How the Ultra-Orthodox Undermine Themselves

For many members of Israel’s haredi community, loyalty is signaled by rendering oneself useless in the outside world.

December 18, 2014 | Moshe Koppel
About the author: Moshe Koppel is a member of the department of computer science at Bar-Ilan University and chairman of the Kohelet Policy Forum in Jerusalem. His book, Judaism Straight Up: Why Real Religion Endures, has just been released by Maggid Books.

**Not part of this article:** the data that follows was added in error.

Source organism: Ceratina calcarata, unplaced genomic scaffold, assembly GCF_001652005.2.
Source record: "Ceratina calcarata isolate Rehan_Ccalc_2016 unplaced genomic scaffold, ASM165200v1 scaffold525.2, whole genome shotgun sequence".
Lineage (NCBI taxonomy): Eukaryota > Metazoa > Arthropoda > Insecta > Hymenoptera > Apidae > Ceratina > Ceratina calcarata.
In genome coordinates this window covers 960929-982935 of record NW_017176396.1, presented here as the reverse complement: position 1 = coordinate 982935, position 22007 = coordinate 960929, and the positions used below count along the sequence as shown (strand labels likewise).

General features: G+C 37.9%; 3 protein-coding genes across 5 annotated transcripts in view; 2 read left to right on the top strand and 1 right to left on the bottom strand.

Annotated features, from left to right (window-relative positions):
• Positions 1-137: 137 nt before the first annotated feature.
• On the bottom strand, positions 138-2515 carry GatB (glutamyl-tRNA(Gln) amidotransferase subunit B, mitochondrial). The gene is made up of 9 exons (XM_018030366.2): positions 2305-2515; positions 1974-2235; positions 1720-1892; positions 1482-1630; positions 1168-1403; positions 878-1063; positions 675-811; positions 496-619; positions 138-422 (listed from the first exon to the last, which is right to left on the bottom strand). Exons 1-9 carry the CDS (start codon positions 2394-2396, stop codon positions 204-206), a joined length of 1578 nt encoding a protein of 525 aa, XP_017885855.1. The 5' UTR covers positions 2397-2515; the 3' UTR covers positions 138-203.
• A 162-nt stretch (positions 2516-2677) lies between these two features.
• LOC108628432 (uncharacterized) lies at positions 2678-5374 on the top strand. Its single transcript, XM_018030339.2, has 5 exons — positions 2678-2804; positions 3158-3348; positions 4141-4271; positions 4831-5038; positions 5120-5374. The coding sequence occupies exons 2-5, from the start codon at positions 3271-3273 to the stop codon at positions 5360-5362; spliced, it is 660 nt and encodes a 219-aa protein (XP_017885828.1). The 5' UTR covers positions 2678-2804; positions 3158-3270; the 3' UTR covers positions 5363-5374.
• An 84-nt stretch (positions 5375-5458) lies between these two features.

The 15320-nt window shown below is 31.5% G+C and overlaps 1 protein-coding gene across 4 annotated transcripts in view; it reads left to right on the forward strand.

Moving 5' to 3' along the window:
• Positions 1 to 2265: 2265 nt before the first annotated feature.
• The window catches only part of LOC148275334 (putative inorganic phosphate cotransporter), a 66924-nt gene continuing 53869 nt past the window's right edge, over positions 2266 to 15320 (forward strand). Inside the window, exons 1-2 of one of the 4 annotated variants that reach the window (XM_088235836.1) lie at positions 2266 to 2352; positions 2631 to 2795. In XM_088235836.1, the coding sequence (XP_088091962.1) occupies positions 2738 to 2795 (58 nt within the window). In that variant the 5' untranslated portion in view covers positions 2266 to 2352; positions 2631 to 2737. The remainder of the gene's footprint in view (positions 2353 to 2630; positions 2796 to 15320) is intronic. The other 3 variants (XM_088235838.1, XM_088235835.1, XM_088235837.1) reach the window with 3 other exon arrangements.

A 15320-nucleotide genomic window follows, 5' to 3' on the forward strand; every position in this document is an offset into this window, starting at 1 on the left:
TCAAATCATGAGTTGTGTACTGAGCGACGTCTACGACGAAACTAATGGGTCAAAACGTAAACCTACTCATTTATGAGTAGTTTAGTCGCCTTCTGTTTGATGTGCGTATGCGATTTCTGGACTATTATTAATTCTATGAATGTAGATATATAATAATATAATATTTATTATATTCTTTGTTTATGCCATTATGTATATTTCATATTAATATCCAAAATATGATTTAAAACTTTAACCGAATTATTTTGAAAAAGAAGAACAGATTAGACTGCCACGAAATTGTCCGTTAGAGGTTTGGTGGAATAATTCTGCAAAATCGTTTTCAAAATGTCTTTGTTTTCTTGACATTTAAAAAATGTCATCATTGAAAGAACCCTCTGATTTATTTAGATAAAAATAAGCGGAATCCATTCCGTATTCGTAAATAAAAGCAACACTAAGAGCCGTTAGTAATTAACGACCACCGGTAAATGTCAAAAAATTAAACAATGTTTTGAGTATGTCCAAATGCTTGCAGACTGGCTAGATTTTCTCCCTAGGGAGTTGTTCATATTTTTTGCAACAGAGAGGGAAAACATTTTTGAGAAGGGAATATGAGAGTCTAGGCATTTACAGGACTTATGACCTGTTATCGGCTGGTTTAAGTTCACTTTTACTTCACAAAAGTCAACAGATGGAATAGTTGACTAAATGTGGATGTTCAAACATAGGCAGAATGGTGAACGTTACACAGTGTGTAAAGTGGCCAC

This is a response to Are the Ultra-Orthodox the Key to Israel's Future?, originally published in Mosaic in December 2014

Ultra-Orthodox men praying in Ramat Gan, Israel. Photo by Ahikam Seri/Bloomberg via Getty Images.

As Aharon Ariel Lavi cogently describes, Israel’s haredi community falls far short of realizing its economic potential. But economic underperformance is hardly its main problem. To understand how Israeli haredim are failing to achieve their own objectives, we must first understand what these objectives are and how haredim hope to achieve them.

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